Swarthmore Hillel’s Disappointing Decision

Much has already been written about the Swarthmore Hillel incident, and now that national attention has died down, most people will forget about it for the time being. However there remain some troubling aspects to what happened that aren’t going away, and still need to be addressed by Swarthmore Hillel.

First, Swarthmore uses the existence of a Swarthmore Hillel to convince prospective Jewish students, and their parents, to come to Swarthmore. During my “ride the tide” year there was an opportunity to bake challah with the members of the group. Seeing the prominence and importance of a Jewish student group on campus was a big factor in my decision to come here. Hillel serves as a useful recruiting tool to both prospective Jewish students and new Jewish students looking for friends on an unfamiliar campus. If the school and the group are so intent on using the brand of Hillel as a means of recruiting, it is not ridiculous to expect Hillel to follow the rules of its national institution. The national Hillel may not be providing the Swarthmore branch much in ways of funding but it lends its name to the group, which is as powerful as any fund. One shouldn’t be surprised then, when the national branch expects Swarthmore to follow a set of guidelines.

Second, there is no shortage of groups willing to bring in anti-Israeli speakers. Recently, the school brought in Noam Chomsky and Norman Finkelstein, who both have very negative views on the state of Israel.  Both speakers were met with a tremendous amount of enthusiasm and no public criticism. There is also no lack of anti-Israel and pro-Palestine rhetoric used on campus. If one is pro-Israel at Swarthmore, one tends to avoid all discussions on Israel. You get outnumbered and outshouted pretty quickly. There is also not even a lack of anti-Israel demonstrations on campus. Last year there was a large wall built in front of Parrish, a building most of us pass through daily, to simulate the experience of Palestinians crossing the border into Israel. Hillel met this highly charged and aggressive protest with silence.

Since I have been here there have been no high profile demonstrations, speakers (although after the schools behavior over Robert Zoellick, I am not surprised), or responses that are even remotely pro-Israel. This is where the Swarthmore Hillel’s decision disappoints me the most. One would think that the only Jewish group on campus would be enthusiastic to show the only Jewish state in a positive light to the student body. One would hope that the group would jump at the chance to show the other side of the argument.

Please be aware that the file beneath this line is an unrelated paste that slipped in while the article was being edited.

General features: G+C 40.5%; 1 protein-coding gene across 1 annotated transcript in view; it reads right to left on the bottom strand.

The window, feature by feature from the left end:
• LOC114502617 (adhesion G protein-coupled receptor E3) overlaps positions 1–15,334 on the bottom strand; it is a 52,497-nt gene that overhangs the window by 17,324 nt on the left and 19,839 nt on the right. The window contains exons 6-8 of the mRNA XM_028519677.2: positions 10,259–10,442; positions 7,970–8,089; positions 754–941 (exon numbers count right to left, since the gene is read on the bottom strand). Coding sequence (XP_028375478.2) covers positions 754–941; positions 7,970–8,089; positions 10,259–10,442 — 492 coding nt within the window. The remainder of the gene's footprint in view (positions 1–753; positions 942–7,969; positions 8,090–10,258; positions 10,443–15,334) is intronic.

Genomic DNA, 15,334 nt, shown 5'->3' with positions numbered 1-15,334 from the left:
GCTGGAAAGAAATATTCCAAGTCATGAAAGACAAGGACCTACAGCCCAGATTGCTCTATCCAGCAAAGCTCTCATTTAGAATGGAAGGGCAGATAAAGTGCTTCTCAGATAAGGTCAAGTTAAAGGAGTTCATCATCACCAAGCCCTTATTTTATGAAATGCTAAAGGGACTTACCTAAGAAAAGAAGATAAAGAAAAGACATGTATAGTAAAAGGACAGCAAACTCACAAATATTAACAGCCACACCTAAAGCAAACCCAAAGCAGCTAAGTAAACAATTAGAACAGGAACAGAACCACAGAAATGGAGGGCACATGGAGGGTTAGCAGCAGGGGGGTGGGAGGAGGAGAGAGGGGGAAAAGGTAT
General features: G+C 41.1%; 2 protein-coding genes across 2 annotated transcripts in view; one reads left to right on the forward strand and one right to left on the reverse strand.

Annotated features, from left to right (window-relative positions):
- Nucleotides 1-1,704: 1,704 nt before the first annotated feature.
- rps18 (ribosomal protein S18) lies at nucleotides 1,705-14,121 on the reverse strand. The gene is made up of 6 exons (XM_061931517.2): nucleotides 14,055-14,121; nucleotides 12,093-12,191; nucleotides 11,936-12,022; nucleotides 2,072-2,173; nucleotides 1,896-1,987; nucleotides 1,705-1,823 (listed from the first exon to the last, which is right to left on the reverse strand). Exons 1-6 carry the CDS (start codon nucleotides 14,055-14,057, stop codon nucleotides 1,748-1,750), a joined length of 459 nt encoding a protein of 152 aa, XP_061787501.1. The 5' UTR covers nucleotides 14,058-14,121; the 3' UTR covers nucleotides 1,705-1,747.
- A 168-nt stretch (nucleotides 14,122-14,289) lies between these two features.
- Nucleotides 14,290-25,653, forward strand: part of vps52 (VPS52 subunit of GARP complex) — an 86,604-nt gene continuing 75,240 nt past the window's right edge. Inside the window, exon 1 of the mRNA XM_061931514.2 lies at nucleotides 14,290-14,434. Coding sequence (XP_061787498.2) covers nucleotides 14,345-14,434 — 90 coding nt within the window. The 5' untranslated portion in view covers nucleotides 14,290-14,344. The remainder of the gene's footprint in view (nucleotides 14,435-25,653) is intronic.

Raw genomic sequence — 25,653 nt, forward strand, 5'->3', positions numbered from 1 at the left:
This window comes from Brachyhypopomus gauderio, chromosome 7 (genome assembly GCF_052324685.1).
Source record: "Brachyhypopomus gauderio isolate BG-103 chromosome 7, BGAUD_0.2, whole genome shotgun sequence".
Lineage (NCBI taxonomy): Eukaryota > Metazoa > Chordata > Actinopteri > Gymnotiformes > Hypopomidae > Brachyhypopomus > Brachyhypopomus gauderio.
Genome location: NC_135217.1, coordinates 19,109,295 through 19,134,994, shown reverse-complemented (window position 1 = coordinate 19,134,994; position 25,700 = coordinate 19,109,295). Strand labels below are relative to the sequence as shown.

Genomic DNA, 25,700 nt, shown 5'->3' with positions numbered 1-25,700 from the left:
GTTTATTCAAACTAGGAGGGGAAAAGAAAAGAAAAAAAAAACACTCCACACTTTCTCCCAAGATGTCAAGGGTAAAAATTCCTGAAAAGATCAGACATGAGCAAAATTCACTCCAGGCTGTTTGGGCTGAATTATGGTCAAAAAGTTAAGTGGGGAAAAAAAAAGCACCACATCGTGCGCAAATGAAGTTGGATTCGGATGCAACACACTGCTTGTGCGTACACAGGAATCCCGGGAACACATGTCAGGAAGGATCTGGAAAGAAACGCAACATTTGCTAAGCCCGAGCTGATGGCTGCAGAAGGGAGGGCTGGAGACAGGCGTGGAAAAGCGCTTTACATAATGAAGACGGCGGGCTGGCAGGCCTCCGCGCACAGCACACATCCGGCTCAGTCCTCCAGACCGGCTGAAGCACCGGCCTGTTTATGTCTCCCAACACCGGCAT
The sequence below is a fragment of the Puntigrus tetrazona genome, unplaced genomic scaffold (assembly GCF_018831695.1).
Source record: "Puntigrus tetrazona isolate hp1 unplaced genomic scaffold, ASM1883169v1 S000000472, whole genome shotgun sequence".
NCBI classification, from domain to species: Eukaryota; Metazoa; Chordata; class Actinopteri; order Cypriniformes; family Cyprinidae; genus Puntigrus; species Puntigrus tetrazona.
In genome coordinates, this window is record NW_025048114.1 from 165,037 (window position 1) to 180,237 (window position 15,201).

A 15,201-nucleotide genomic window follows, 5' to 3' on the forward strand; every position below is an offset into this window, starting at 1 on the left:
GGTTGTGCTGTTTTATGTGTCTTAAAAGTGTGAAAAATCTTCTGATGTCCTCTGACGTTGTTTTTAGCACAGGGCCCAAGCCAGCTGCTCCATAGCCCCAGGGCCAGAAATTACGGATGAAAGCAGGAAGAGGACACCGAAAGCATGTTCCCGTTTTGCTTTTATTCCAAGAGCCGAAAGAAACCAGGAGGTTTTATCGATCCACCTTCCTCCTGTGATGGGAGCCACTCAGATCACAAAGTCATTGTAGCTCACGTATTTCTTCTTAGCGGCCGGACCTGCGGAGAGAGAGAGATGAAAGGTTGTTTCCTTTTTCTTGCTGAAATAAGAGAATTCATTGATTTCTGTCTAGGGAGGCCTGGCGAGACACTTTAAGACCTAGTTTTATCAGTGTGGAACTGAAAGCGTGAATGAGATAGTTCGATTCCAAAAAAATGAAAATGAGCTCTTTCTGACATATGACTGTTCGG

A defense that I have heard is that this resolution does not prohibit the group from bringing in pro-Israel speakers. This is true. However, given the disturbing lack of pro-Israeli speakers brought in before the resolution, I’m skeptical the group has any desire to portray Israel in any positive manner. Furthermore, Hillel’s decision was made independently of any actual speaker invite. It seems that Hillel is desperate to make it clear that they are in no way pro-Israel. This resolution is more of an indication that the group has some ax to grind rather than to promote any notion of open dialogue. If there isn’t a legitimate desire to cohost an event, then why pass the resolution?

The idea that this is to promote “open” dialogue is laughable. There wasn’t an open dialogue before the resolution and after this resolution it will be even more biased. Israel is the world’s only Jewish state and instead of proudly showing its achievements, Swarthmore’s Jewish student group is only interested on jumping on the already crowded, anti-Israel bandwagon. I suppose I shouldn’t have expected anything different.